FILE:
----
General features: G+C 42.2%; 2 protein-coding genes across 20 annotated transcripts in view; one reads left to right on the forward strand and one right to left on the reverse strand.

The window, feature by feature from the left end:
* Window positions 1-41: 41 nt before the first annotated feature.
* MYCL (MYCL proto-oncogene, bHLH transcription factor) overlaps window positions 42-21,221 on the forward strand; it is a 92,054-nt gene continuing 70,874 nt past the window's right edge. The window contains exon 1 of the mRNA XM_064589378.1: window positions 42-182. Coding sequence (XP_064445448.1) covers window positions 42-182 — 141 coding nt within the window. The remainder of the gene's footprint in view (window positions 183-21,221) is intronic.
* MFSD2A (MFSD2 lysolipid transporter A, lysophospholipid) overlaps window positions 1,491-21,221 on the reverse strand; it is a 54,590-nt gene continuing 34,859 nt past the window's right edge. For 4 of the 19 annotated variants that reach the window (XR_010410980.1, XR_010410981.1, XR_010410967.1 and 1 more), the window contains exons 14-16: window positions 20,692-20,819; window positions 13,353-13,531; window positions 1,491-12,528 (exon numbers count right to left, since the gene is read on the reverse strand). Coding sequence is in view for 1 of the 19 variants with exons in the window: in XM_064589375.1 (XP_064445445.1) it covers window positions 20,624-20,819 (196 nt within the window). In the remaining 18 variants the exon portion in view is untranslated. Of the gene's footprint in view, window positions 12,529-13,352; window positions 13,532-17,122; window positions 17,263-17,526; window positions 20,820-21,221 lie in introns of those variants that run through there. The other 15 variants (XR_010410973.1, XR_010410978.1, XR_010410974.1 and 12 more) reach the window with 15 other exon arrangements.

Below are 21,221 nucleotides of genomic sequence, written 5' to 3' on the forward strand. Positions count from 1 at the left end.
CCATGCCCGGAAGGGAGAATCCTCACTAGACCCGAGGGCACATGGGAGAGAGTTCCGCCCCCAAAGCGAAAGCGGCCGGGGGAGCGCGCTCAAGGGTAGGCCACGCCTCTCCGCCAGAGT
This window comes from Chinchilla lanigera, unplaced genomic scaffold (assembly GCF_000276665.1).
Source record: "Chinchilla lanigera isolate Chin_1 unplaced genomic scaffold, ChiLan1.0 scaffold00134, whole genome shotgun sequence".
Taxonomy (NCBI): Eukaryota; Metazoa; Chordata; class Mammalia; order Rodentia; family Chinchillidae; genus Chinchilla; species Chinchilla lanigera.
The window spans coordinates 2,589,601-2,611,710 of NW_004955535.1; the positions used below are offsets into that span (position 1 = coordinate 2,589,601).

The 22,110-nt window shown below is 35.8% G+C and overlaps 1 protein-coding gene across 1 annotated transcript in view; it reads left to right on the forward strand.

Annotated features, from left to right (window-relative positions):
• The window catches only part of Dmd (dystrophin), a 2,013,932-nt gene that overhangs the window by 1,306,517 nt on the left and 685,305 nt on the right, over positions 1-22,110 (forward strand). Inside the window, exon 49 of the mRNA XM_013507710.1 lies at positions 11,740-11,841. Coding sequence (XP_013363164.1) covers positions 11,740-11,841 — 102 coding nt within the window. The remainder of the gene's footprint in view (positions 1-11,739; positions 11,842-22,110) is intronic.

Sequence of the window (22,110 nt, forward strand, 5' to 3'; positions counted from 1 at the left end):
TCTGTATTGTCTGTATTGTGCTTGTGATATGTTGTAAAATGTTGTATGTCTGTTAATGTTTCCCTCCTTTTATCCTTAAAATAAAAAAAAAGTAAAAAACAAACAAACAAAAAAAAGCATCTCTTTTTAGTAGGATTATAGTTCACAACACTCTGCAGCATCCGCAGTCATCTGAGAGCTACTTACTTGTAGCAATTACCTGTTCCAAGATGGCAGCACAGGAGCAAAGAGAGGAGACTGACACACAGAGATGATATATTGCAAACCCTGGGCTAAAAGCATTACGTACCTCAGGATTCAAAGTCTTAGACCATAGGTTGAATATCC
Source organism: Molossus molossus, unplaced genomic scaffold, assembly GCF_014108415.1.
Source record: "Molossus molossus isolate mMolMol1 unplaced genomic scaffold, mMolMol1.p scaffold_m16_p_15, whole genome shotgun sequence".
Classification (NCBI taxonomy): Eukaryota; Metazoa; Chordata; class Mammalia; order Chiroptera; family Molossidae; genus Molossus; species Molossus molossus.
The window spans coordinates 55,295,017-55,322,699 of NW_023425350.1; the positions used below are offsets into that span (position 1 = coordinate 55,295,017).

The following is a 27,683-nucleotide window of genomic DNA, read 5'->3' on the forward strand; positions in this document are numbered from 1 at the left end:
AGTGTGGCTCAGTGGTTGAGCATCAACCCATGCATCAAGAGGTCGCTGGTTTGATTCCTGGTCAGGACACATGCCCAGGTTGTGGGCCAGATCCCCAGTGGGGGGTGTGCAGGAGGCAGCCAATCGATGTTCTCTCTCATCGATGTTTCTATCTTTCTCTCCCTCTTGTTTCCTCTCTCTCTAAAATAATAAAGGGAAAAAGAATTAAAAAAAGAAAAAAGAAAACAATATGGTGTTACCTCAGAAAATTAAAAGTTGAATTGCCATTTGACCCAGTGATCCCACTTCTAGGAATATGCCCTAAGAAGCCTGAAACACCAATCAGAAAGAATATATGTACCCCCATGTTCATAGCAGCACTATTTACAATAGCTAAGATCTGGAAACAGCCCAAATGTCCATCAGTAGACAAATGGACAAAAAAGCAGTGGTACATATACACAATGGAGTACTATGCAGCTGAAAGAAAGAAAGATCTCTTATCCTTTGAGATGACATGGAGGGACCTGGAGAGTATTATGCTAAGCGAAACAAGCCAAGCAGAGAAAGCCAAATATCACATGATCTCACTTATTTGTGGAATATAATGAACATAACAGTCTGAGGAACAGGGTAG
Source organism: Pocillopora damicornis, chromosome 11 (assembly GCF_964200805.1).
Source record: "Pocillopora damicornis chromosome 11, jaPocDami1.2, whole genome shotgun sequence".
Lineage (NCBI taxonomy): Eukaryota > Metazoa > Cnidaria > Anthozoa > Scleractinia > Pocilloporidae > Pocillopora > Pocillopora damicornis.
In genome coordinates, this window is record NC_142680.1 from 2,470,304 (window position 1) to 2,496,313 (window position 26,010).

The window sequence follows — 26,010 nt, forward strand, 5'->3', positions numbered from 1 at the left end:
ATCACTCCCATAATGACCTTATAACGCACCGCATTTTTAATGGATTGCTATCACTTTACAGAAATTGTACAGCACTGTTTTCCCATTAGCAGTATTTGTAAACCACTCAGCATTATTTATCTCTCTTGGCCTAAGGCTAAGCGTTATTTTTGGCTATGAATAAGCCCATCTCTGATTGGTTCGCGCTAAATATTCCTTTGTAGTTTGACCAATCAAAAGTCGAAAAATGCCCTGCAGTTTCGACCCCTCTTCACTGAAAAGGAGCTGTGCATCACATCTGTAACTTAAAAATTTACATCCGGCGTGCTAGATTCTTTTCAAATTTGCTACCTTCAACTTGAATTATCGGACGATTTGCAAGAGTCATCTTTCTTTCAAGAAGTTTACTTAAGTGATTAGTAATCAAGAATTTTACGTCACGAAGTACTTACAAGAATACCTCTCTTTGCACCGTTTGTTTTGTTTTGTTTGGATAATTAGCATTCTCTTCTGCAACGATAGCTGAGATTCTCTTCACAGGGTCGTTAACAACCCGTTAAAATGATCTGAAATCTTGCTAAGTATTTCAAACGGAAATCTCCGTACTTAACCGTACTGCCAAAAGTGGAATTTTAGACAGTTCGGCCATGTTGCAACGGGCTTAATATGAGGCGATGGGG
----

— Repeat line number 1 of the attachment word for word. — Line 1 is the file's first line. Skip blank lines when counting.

General features: G+C 42.2%; 2 protein-coding genes across 20 annotated transcripts in view; one reads left to right on the forward strand and one right to left on the reverse strand.